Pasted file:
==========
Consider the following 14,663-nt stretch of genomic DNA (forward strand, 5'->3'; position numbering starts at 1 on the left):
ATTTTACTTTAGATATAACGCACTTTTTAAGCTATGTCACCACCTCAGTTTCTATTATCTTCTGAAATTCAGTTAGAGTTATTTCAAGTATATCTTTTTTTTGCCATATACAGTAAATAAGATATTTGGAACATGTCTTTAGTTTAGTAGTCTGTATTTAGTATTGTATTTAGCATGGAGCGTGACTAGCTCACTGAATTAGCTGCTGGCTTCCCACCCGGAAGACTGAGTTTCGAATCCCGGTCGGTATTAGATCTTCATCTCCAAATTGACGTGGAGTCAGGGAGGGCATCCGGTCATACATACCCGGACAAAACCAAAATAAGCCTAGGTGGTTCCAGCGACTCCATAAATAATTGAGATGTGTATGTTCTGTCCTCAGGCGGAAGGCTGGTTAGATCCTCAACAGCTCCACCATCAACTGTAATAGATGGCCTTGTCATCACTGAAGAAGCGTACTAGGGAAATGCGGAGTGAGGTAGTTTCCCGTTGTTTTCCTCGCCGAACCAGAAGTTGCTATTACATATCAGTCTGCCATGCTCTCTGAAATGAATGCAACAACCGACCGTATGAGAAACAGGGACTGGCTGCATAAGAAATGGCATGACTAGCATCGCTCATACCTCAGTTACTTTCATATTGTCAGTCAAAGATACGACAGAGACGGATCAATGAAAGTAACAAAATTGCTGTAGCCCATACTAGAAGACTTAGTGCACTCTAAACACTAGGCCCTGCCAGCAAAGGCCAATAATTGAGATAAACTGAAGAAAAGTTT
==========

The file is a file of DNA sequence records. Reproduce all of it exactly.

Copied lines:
Consider the following 14,663-nt stretch of genomic DNA (forward strand, 5'->3'; position numbering starts at 1 on the left):
ATTTTACTTTAGATATAACGCACTTTTTAAGCTATGTCACCACCTCAGTTTCTATTATCTTCTGAAATTCAGTTAGAGTTATTTCAAGTATATCTTTTTTTTGCCATATACAGTAAATAAGATATTTGGAACATGTCTTTAGTTTAGTAGTCTGTATTTAGTATTGTATTTAGCATGGAGCGTGACTAGCTCACTGAATTAGCTGCTGGCTTCCCACCCGGAAGACTGAGTTTCGAATCCCGGTCGGTATTAGATCTTCATCTCCAAATTGACGTGGAGTCAGGGAGGGCATCCGGTCATACATACCCGGACAAAACCAAAATAAGCCTAGGTGGTTCCAGCGACTCCATAAATAATTGAGATGTGTATGTTCTGTCCTCAGGCGGAAGGCTGGTTAGATCCTCAACAGCTCCACCATCAACTGTAATAGATGGCCTTGTCATCACTGAAGAAGCGTACTAGGGAAATGCGGAGTGAGGTAGTTTCCCGTTGTTTTCCTCGCCGAACCAGAAGTTGCTATTACATATCAGTCTGCCATGCTCTCTGAAATGAATGCAACAACCGACCGTATGAGAAACAGGGACTGGCTGCATAAGAAATGGCATGACTAGCATCGCTCATACCTCAGTTACTTTCATATTGTCAGTCAAAGATACGACAGAGACGGATCAATGAAAGTAACAAAATTGCTGTAGCCCATACTAGAAGACTTAGTGCACTCTAAACACTAGGCCCTGCCAGCAAAGGCCAATAATTGAGATAAACTGAAGAAAAGTTT